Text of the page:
Hemlock was pretty quiet in 2013. Will you be doing much with the label this year?
We’re gonna have one other thing from me this year, and we’re trying to lock stuff other down with our roster. So yeah, there will be more stuff. We’ve kept our ear to the ground, if you like, but there’s nothing that’s really felt right to jump on. So I think with Hemlock, we might slow down a bit. We do want to shift more to doing long-players and EPs rather than just single after single. It’s getting quite hard to do that with vinyl these days.
Are you still doing the Pennyroyal label as well?
We’ve got number five coming out in April. That’s from J Tijn, and then we’ve got another EP from a producer called Myla. Yeah, that’s fun. That’s great, that label. That’s just good fun.
Just nasty, no-nonsense techno.
[Laughs.] Yeah! That shit keeps me young, playing that. And J Tijn — I think it’s incredible talent. Laugh it off all you want, but I think there’s some really powerful ideas in those records. Sometimes people do need to be played nosebleed techno and have it passed off as a kind of lifestyle choice. Sometimes it does everyone some good to blow the cobwebs away with a set of those records, you know? And where’s the night that plays that for eight hours or 24 hours? I’ve never been much of a promoter, I’ve never really fancied it, but tell me where it is in London and I’ll go. Where’s the gabber night at, you know?
It seems like gabber’s got to come back at some point.
Send demos to Pennyroyal at — [Laughs.]
You’re doing a lot with analog synthesis now, correct?
Yeah, that’s what I’m doing at the moment. I guess it was just after I wrote Black Light Spiral, I shifted studios, and I’ve now got a bit more space. I had been collecting gear over the years but never really had the studio space to plug it all in together, so now it’s a proper studio in that sense, in that everything is patched in and ready to go. I’m having loads of fun with all my gear plugged in at the same time [laughs]. Last year, I got quite heavily into modular synths as well. That’s quite a buzz happening in that little world at the moment — loads of new synths and devices, modules being made. That’s a nice community to be involved in.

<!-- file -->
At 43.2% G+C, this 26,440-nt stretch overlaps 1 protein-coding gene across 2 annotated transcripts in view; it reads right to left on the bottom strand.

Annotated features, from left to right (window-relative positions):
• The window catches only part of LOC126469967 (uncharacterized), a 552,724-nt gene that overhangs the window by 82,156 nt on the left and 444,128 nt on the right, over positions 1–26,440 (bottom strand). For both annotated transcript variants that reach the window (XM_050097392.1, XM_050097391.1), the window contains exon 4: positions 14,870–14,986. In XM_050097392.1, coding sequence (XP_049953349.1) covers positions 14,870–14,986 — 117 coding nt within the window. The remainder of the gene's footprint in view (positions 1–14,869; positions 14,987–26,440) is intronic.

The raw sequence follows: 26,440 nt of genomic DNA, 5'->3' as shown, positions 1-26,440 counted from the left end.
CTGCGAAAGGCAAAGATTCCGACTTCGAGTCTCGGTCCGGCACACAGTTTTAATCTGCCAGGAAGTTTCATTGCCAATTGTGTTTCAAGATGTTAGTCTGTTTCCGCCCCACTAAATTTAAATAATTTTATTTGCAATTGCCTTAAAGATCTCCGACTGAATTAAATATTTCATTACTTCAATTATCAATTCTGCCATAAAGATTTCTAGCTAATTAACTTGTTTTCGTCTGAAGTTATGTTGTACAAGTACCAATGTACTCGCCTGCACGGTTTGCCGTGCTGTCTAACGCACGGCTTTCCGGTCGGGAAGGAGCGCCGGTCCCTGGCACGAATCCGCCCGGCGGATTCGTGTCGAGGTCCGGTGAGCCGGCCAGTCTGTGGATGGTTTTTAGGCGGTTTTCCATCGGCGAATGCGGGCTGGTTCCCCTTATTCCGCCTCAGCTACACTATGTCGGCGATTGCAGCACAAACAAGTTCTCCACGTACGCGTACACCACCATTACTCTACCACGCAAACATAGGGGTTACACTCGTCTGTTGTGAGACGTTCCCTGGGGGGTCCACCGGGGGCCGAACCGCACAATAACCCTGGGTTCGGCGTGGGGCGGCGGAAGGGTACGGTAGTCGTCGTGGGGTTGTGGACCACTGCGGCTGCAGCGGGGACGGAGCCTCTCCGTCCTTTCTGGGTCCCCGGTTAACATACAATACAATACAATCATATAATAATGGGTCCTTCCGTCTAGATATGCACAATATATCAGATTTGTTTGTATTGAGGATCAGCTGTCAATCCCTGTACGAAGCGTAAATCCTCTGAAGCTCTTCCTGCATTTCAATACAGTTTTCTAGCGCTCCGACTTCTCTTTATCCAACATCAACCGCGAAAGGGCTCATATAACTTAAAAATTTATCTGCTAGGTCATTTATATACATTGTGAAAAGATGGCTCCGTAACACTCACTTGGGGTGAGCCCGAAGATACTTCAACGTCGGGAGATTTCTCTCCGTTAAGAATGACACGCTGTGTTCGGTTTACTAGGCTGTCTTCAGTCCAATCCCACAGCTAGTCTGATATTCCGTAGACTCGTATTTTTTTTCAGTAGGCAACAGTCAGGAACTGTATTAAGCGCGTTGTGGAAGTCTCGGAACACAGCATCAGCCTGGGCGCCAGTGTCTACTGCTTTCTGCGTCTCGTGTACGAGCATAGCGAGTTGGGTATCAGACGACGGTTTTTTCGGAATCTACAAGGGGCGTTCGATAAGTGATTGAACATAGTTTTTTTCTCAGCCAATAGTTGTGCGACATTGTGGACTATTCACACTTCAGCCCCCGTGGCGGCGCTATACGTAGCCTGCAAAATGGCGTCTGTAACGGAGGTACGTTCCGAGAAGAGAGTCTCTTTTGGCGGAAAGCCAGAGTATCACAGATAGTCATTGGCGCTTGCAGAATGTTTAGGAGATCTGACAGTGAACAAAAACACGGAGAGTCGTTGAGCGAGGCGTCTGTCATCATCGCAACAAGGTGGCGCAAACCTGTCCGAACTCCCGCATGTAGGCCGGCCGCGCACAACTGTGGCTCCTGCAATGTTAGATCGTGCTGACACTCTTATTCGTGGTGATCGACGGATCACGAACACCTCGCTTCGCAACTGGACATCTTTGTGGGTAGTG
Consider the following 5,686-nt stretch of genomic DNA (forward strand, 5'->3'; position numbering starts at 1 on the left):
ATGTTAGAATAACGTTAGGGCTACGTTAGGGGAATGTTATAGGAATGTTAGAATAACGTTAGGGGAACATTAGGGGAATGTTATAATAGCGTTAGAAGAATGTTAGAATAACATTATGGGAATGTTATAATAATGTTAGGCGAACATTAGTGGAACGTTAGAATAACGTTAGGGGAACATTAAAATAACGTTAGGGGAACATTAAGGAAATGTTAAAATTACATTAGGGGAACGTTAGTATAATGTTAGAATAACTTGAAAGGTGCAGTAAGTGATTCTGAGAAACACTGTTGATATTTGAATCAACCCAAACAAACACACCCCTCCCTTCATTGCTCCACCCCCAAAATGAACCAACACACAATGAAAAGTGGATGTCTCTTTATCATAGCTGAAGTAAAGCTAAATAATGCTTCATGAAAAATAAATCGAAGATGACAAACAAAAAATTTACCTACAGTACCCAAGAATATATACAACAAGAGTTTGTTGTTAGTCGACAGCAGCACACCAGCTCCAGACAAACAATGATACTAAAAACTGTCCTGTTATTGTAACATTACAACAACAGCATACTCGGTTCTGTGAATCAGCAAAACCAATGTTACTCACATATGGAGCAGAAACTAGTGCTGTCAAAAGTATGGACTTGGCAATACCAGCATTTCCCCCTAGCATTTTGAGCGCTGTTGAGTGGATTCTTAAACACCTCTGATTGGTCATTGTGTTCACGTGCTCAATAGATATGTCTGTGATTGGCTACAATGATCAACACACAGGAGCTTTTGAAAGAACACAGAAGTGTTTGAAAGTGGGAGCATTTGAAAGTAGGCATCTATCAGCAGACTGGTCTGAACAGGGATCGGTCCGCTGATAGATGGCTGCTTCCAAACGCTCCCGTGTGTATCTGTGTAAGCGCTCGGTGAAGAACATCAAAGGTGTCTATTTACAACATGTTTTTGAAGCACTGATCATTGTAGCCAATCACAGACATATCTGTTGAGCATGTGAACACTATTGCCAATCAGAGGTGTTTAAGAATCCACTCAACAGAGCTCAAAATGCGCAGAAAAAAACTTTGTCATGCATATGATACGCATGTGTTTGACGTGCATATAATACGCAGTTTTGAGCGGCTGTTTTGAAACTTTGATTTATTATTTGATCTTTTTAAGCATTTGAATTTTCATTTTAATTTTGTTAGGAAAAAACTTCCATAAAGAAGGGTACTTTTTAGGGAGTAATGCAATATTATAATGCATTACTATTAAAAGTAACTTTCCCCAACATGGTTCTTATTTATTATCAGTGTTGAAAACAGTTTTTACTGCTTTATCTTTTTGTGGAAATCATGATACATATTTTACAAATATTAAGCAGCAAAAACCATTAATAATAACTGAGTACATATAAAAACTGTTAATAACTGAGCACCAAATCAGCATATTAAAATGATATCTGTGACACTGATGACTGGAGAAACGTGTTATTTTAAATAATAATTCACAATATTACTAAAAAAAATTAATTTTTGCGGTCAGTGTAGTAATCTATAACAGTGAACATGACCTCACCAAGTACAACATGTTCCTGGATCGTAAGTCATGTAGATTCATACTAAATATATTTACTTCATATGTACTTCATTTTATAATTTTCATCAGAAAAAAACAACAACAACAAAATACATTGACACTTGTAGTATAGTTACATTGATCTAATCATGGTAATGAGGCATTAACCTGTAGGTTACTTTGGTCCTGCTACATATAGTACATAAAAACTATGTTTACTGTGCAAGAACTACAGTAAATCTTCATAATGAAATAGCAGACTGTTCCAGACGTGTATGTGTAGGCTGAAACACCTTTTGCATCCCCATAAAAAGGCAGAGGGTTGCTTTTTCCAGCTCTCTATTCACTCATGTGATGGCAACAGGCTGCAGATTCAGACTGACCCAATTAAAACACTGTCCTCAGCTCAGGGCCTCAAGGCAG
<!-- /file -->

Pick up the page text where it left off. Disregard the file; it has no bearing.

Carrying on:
What is your favorite module right now, and what does it do?
It’s probably got to be a module called the Chaos Brother. It’s like a noise generator, but it’s got a little chaos chip in there so you can control the predictability of the chaotic signals that it produces. I’ve been having fun with that.
That name reminds me of Buchla’s Source of Uncertainty.
Oh, yeah. I love it. I’d like to vacation there, you know? [Laughs.]
Years ago, towards the beginning of your career, you were commissioned to remix Ke$ha’s “Tik Tok.” How on earth did that happen?
That was great, you know? I had to go out and buy Pro Tools, just so I could download the vocals, all these thousands of stems. That was through a guy I lived with in college, who was in my music course, called Tom Neville. He’s a close friend of mine, and that was his gig, producing for her. He said do I fancy a remix? That was cool to do. Love it or hate that track, it was just fun. I didn’t take it seriously at all, and it’s still out there, you know? It’s still like bobbing about on YouTube, so yeah, no harm done.
Final question: Can you say a little about the siren song that opens the album?
It’s a sonic icon, isn’t it, that’s just travelled. I guess that’s one interpretation of it: Just paying thanks to it, really. [Laughs.] The ghost of the klaxon that’s been following me around. It’s like, some pretty good times, man. Let’s have some more. But also it’s like a little tongue-in-cheek warning, isn’t it? This isn’t trip-hop. This isn’t the trip-hop remix coming up for the next 40 minutes. So hold on to your hats.